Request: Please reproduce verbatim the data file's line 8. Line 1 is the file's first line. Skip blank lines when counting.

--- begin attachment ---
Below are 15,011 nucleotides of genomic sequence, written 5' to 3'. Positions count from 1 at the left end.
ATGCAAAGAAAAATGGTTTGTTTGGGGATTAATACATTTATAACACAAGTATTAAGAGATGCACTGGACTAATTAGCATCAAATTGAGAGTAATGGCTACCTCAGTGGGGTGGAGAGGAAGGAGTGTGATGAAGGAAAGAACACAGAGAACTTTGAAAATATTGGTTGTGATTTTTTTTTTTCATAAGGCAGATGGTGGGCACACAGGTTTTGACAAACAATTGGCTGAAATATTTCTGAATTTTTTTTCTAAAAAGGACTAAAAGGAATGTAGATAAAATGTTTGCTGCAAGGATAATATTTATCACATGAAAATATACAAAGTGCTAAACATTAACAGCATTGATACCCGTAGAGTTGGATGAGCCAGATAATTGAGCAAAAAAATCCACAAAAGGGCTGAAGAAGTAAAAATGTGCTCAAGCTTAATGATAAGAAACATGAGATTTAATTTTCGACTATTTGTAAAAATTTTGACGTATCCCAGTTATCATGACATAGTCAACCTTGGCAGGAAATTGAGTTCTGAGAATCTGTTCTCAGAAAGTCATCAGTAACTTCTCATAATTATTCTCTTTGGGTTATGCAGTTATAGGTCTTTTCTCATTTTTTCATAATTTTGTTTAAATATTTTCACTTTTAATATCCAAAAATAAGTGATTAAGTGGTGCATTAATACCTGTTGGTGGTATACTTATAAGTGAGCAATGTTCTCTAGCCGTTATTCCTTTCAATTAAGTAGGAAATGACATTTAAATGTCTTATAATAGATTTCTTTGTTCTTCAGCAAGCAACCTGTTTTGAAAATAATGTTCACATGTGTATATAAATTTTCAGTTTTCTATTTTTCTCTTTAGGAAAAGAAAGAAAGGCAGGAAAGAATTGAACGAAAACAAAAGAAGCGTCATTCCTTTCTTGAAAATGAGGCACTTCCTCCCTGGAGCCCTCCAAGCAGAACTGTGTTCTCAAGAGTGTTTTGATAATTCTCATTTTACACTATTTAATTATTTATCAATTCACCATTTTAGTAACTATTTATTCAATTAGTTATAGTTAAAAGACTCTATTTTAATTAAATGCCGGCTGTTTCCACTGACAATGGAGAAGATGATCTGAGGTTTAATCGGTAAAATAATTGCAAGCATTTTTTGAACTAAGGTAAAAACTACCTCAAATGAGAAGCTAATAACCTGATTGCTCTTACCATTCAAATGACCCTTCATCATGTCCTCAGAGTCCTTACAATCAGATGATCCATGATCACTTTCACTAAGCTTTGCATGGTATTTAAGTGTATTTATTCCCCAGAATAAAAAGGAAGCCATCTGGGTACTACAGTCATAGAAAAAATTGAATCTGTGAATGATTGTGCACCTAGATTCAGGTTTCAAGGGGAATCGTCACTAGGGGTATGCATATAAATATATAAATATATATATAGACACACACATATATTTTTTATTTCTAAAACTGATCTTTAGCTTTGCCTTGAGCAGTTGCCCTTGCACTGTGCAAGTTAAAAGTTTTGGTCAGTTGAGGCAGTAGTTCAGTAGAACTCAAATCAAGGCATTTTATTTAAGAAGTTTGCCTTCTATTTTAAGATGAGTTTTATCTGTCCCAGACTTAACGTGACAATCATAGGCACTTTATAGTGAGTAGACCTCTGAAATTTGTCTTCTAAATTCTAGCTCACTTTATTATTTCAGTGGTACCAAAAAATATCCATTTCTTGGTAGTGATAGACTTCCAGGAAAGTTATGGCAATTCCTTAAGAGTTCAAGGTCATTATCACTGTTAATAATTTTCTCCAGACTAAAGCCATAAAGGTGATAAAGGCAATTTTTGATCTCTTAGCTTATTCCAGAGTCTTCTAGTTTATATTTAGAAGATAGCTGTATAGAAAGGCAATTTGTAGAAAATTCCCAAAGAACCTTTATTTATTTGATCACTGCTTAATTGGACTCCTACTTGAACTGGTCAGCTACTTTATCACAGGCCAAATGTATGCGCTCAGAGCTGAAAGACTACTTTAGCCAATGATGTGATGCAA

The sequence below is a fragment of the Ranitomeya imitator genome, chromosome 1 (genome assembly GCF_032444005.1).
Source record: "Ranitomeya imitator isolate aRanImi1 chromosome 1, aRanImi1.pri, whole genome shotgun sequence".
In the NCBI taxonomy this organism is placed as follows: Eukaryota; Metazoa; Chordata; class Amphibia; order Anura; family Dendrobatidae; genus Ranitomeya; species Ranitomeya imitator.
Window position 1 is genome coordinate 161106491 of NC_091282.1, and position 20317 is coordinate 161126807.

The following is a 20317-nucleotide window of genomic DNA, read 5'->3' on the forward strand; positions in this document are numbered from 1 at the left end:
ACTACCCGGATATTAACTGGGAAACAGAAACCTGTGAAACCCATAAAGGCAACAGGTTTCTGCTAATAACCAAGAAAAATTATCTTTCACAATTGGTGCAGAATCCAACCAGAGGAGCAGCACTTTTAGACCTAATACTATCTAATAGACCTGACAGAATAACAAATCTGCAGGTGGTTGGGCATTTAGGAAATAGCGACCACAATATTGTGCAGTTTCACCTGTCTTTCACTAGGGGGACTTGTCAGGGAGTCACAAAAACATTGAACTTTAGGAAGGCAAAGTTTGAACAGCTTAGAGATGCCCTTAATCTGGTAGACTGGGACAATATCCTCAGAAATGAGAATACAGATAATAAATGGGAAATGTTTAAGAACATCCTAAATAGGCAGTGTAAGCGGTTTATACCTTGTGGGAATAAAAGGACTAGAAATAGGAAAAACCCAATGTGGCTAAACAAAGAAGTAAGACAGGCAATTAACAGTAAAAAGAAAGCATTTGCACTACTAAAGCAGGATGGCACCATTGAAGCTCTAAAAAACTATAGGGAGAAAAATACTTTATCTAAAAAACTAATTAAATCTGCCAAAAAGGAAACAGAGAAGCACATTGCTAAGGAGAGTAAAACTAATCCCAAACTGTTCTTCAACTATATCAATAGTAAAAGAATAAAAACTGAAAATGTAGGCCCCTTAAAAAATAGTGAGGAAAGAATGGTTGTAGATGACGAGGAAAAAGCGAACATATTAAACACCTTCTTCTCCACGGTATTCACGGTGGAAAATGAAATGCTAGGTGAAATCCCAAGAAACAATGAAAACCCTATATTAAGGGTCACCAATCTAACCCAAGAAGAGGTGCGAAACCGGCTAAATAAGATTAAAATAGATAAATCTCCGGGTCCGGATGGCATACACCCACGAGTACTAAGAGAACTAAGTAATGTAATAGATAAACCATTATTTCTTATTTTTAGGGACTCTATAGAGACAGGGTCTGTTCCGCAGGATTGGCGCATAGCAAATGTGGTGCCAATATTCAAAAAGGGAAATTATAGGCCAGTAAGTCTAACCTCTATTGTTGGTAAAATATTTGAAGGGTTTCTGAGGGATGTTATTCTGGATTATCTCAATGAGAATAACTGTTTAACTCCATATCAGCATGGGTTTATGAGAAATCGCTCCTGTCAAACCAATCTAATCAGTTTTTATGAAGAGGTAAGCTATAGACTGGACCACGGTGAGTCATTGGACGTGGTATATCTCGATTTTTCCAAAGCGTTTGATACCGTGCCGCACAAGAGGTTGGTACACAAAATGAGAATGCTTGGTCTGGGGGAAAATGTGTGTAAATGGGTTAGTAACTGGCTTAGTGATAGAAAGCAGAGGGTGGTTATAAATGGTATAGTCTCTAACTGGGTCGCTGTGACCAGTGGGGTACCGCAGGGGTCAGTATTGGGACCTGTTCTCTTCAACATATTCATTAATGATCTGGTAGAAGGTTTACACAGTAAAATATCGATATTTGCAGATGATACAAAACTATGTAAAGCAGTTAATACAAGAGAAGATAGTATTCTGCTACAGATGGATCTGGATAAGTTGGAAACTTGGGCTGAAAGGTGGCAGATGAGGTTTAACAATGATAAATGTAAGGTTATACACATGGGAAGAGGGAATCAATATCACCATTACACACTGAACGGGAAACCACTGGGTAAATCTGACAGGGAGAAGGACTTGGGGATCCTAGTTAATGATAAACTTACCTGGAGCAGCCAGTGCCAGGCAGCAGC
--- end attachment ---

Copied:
ACTACCCGGATATTAACTGGGAAACAGAAACCTGTGAAACCCATAAAGGCAACAGGTTTCTGCTAATAACCAAGAAAAATTATCTTTCACAATTGGTGCAGAATCCAACCAGAGGAGCAGCACTTTTAGACCTAATACTATCTAATAGACCTGACAGAATAACAAATCTGCAGGTGGTTGGGCATTTAGGAAATAGCGACCACAATATTGTGCAGTTTCACCTGTCTTTCACTAGGGGGACTTGTCAGGGAGTCACAAAAACATTGAACTTTAGGAAGGCAAAGTTTGAACAGCTTAGAGATGCCCTTAATCTGGTAGACTGGGACAATATCCTCAGAAATGAGAATACAGATAATAAATGGGAAATGTTTAAGAACATCCTAAATAGGCAGTGTAAGCGGTTTATACCTTGTGGGAATAAAAGGACTAGAAATAGGAAAAACCCAATGTGGCTAAACAAAGAAGTAAGACAGGCAATTAACAGTAAAAAGAAAGCATTTGCACTACTAAAGCAGGATGGCACCATTGAAGCTCTAAAAAACTATAGGGAGAAAAATACTTTATCTAAAAAACTAATTAAATCTGCCAAAAAGGAAACAGAGAAGCACATTGCTAAGGAGAGTAAAACTAATCCCAAACTGTTCTTCAACTATATCAATAGTAAAAGAATAAAAACTGAAAATGTAGGCCCCTTAAAAAATAGTGAGGAAAGAATGGTTGTAGATGACGAGGAAAAAGCGAACATATTAAACACCTTCTTCTCCACGGTATTCACGGTGGAAAATGAAATGCTAGGTGAAATCCCAAGAAACAATGAAAACCCTATATTAAGGGTCACCAATCTAACCCAAGAAGAGGTGCGAAACCGGCTAAATAAGATTAAAATAGATAAATCTCCGGGTCCGGATGGCATACACCCACGAGTACTAAGAGAACTAAGTAATGTAATAGATAAACCATTATTTCTTATTTTTAGGGACTCTATAGAGACAGGGTCTGTTCCGCAGGATTGGCGCATAGCAAATGTGGTGCCAATATTCAAAAAGGGAAATTATAGGCCAGTAAGTCTAACCTCTATTGTTGGTAAAATATTTGAAGGGTTTCTGAGGGATGTTATTCTGGATTATCTCAATGAGAATAACTGTTTAACTCCATATCAGCATGGGTTTATGAGAAATCGCTCCTGTCAAACCAATCTAATCAGTTTTTATGAAGAGGTAAGCTATAGACTGGACCACGGTGAGTCATTGGACGTGGTATATCTCGATTTTTCCAAAGCGTTTGATACCGTGCCGCACAAGAGGTTGGTACACAAAATGAGAATGCTTGGTCTGGGGGAAAATGTGTGTAAATGGGTTAGTAACTGGCTTAGTGATAGAAAGCAGAGGGTGGTTATAAATGGTATAGTCTCTAACTGGGTCGCTGTGACCAGTGGGGTACCGCAGGGGTCAGTATTGGGACCTGTTCTCTTCAACATATTCATTAATGATCTGGTAGAAGGTTTACACAGTAAAATATCGATATTTGCAGATGATACAAAACTATGTAAAGCAGTTAATACAAGAGAAGATAGTATTCTGCTACAGATGGATCTGGATAAGTTGGAAACTTGGGCTGAAAGGTGGCAGATGAGGTTTAACAATGATAAATGTAAGGTTATACACATGGGAAGAGGGAATCAATATCACCATTACACACTGAACGGGAAACCACTGGGTAAATCTGACAGGGAGAAGGACTTGGGGATCCTAGTTAATGATAAACTTACCTGGAGCAGCCAGTGCCAGGCAGCAGC